Jeffrey Rathke ’91, deputy director of the Europe Program at the Center for Strategic and International Studies, voiced concern about increased tensions between the United States and Russia in a lecture on Friday.
Although relations between the United States and Russia are not as unpleasant as they were during the Cold War, tension is still palpable, according to Rathke.
“We are at a period of heightened confrontation between Russia and the West and when many of the cornerstones of peace and stability in Europe have become more uncertain,” he said.
Rathke said he believes the deterioration in the relationship from both sides results from Western foreign policy decisions and how they are perceived in Russia.
“There is widespread dissatisfaction in Russia with the policies of their neighbors after the Cold War,” he said. “It allowed for the development of political freedoms in Eastern Europe, without which we would face a more destabilized region, but there is deep dissatisfaction with the choices that Russia’s neighbors have made and with the security system that exists in Europe and the role Russia plays in it.”
Rathke added that, due to undesirable results from Western foreign policy interventions such as the 2011 NATO intervention in Libya, Russia is attempting to increase its influence in international affairs.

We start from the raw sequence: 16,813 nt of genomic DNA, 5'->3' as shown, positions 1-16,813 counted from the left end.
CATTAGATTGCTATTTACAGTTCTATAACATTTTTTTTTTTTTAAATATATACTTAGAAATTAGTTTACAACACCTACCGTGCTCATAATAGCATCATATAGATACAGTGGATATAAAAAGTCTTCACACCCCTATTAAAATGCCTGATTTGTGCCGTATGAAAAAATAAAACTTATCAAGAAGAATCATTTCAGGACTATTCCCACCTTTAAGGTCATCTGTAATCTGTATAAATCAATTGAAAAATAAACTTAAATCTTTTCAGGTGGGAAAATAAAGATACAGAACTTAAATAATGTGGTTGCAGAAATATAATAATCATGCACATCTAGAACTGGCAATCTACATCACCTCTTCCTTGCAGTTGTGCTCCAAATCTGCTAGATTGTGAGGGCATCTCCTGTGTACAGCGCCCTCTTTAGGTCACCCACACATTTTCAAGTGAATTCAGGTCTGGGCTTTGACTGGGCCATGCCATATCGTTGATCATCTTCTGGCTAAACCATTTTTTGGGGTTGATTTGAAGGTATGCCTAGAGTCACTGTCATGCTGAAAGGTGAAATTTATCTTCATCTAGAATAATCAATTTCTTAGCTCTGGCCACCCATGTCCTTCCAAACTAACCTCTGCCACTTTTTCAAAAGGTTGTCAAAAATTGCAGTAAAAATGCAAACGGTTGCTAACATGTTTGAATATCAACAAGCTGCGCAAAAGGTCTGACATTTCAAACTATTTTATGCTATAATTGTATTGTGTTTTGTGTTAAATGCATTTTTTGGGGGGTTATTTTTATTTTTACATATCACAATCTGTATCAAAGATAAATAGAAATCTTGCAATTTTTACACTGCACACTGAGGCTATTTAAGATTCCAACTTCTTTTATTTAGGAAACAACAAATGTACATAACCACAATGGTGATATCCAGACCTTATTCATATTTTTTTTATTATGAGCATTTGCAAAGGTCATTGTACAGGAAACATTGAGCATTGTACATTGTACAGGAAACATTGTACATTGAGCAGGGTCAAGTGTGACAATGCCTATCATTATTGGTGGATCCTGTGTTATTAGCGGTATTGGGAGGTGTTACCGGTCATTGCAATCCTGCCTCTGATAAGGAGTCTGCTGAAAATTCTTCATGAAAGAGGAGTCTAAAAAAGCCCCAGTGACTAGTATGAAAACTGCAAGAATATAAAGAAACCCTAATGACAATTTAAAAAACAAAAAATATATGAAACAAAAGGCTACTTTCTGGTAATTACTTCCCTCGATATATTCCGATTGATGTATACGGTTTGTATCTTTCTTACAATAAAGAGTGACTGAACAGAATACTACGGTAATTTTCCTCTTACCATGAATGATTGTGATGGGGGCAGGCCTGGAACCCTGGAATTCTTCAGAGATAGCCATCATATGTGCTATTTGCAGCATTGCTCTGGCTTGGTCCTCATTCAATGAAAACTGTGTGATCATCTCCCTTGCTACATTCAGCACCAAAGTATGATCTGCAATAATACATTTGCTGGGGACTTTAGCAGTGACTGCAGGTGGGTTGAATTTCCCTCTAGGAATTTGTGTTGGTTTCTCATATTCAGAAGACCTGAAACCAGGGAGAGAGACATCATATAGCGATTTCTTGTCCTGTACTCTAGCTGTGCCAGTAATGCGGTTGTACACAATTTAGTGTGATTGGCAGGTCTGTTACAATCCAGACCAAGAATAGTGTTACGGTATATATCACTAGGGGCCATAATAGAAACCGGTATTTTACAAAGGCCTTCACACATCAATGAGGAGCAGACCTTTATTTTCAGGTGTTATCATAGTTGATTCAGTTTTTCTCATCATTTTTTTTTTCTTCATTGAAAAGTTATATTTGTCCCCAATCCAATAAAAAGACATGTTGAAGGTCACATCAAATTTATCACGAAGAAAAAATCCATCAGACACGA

“They want to be at the table deciding events rather than having to react to them,” he said.
Increased tensions between the country and the West have also resulted from an buildup in Russia’s conventional armed forces, according to Rathke. These forces performed poorly in the country’s 2008 war against Georgia, and Russian leaders have perceived a disparity between their capabilities and NATO’s.
“This makes sense as in terms of technological sophistication and in sure numbers — which is actually different from the situation during the Cold War where Russia had conventional military superiority from the West,” he said.
As a result, Russia has continually engaged in military exercises in Europe — including unannounced large-scale snap exercises — to display its military competency and create instability Eastern European NATO states, according to Rathke.
“If you are a country like Lithuania, Latvia or Estonia, you look across your border and you have your own armed troops of around 5,000 to 6,000 soldiers and you see Russia being able to put 100,000 troops in your near vicinity without much warning,” he said. “This is a situation that creates not only anxiety, but regional instability.”
Rathke added that an upcoming NATO conference will ensure that the organization has the ability to mobilize troops in response to a potential attack on an eastern NATO-member state. However, the United States has already begun placing troops in former Soviet Union NATO-member states to deter Russian aggression, according to Rathke.
“Their responsibility is to not attack Russia, but to make it clear that if Russia decides to intervene in Eastern Europe, forces are on alert and ready to intervene if necessary,” he said.